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Herman D KOPPEL (1908-1998)
Symphony No. 3 Op. 39 (1944-45)
Symphony No. 4 Op. 42 (1946)
Aalborg Symphony Orchestra/Moshe Atzmon
Recorded at Symfonien, Aalborg, June and October 2001 (Symphony No. 3) and August 2000 (Symphony No. 4)
DACAPO 8.226016 [64.21]

I’ve written before about Danacord’s Koppel series, a wide-ranging conspectus that has embraced his symphonic, orchestral, concerto, chamber and vocal works. It’s also brought to the catalogue significant examples of Koppel’s own highly impressive pianism, both in his own works and of those whose influence can be felt in his music; Prokofiev, Stravinsky, Bartók. This however is the first of the symphonic cycle that I’ve caught up with – though Symphonies One, Two, Six and Seven along with the Concerto for Orchestra have been reviewed on this site.

Koppel wrote the Third Symphony in neutral Sweden between 1944 and 1945. He’d had to leave Denmark the previous year and the one movement symphony, as he reminisced many years later, expressed the "fear mixed with horror we felt about the fate of Denmark." Lasting half an hour and cast in three sections this was the first of Koppel’s symphonies to be published, in 1946, since, dissatisfied with their performance, he withheld publication of the first two The Third grows from two motifs heard at the outset, on clarinet and on the cor anglais; there’s an angular string figure, jagged and unsettled which leads to the clarinet theme over ostinati before Koppel introduces a simpler, more affecting lyricism. But he knows precisely how to ratchet up the tension, constantly opposing the string’s desolate unease with the more winding and consoling woodwinds. There is also some bucolic writing – with diaphanous scoring; Koppel was something of a master at lightening texture and it’s salutary to listen to how lightly he orchestrates here. In the Allegro energico we get brass-fuelled insistence and a relentless drive before he slowly revisits earlier motifs and earlier angular fissures, the music now seeming increasingly freighted with adduced meaning.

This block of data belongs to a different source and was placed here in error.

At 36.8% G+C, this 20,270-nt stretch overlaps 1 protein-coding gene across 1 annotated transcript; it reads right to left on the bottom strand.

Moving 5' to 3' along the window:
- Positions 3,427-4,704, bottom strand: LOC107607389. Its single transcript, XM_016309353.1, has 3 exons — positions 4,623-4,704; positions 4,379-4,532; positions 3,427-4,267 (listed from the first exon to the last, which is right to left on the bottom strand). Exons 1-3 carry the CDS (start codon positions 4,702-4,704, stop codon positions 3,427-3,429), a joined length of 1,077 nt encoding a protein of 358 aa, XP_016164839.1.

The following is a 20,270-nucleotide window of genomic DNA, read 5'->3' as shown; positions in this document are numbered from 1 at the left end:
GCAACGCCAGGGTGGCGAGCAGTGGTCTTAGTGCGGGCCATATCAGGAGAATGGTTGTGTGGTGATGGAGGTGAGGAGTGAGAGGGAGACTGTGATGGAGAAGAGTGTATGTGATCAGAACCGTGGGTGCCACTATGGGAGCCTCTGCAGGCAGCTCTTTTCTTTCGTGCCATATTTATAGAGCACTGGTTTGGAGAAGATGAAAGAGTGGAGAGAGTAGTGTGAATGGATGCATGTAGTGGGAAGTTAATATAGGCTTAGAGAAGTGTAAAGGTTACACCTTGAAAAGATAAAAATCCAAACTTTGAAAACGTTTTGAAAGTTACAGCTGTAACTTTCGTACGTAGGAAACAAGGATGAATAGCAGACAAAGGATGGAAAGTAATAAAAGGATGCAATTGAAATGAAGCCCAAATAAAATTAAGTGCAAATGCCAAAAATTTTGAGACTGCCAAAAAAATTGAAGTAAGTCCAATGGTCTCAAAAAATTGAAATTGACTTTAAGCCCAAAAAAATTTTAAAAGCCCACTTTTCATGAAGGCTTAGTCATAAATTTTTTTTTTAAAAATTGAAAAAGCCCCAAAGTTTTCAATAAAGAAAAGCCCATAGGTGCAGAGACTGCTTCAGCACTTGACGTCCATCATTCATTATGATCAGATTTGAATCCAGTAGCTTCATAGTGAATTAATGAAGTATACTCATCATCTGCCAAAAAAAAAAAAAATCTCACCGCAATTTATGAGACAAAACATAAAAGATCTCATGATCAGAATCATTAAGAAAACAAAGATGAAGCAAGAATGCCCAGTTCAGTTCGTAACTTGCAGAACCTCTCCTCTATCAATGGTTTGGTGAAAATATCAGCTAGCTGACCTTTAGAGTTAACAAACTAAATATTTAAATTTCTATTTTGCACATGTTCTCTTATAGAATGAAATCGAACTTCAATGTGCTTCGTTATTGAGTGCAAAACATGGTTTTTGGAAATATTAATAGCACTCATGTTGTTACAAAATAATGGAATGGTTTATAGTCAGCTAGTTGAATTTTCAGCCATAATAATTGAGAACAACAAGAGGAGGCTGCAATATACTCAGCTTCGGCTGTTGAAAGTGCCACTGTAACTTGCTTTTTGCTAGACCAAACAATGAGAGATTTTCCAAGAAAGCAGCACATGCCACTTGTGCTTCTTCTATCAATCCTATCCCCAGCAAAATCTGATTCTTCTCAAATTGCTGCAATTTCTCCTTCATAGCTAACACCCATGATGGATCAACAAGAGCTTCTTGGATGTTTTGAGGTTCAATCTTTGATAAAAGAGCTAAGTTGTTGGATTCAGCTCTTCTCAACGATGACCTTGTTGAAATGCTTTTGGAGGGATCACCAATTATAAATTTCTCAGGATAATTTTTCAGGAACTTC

The Fourth Symphony was premiered by Thomas Jensen in November 1946. The angularity of the earlier work’s opening is counterpointed by the rather malign figure that stalks the first movement of the Fourth and the consoling clarinet’s second subject. The high lying violins are rather insolently punctured and Koppel introduces some frantic and rhythmic brass tattoos and following these moments of violent candour there comes a moment of an almost achieved Chorale. The Intermezzo is firmly in the neo-classical camp and is full of crisp brass calls, thumping percussion and real power – something of a satiric shelter from the storming surrounding movements. Those abrupt juxtapositions are most heard in the finale, a terse and changeable one, full of edgy strings and rather bleak lowering brass. Episodes keep coming, from a strange and improbable march (which predictably breaks down) and ensuing wild drama, to the winds’ fillips and aerial traceries. And then from that deceptive relief to ever more martial cataclysm, a distant cousin of Holst’s Mars, in a pulverising episode from which the woodwinds emerge gingerly, like animals after a storm. Fanfares end the work ambiguously, though one can hope optimistically.

The finale of the Fourth shows Koppel at his most creatively ambitious in these symphonies. Idiomatic performances under Moshe Atzmon and Dacapo’s usual fine notes and clear recording only add to the attractiveness of these unsettled and unsettling works.

Jonathan Woolf

John Phillips has also listened to this disc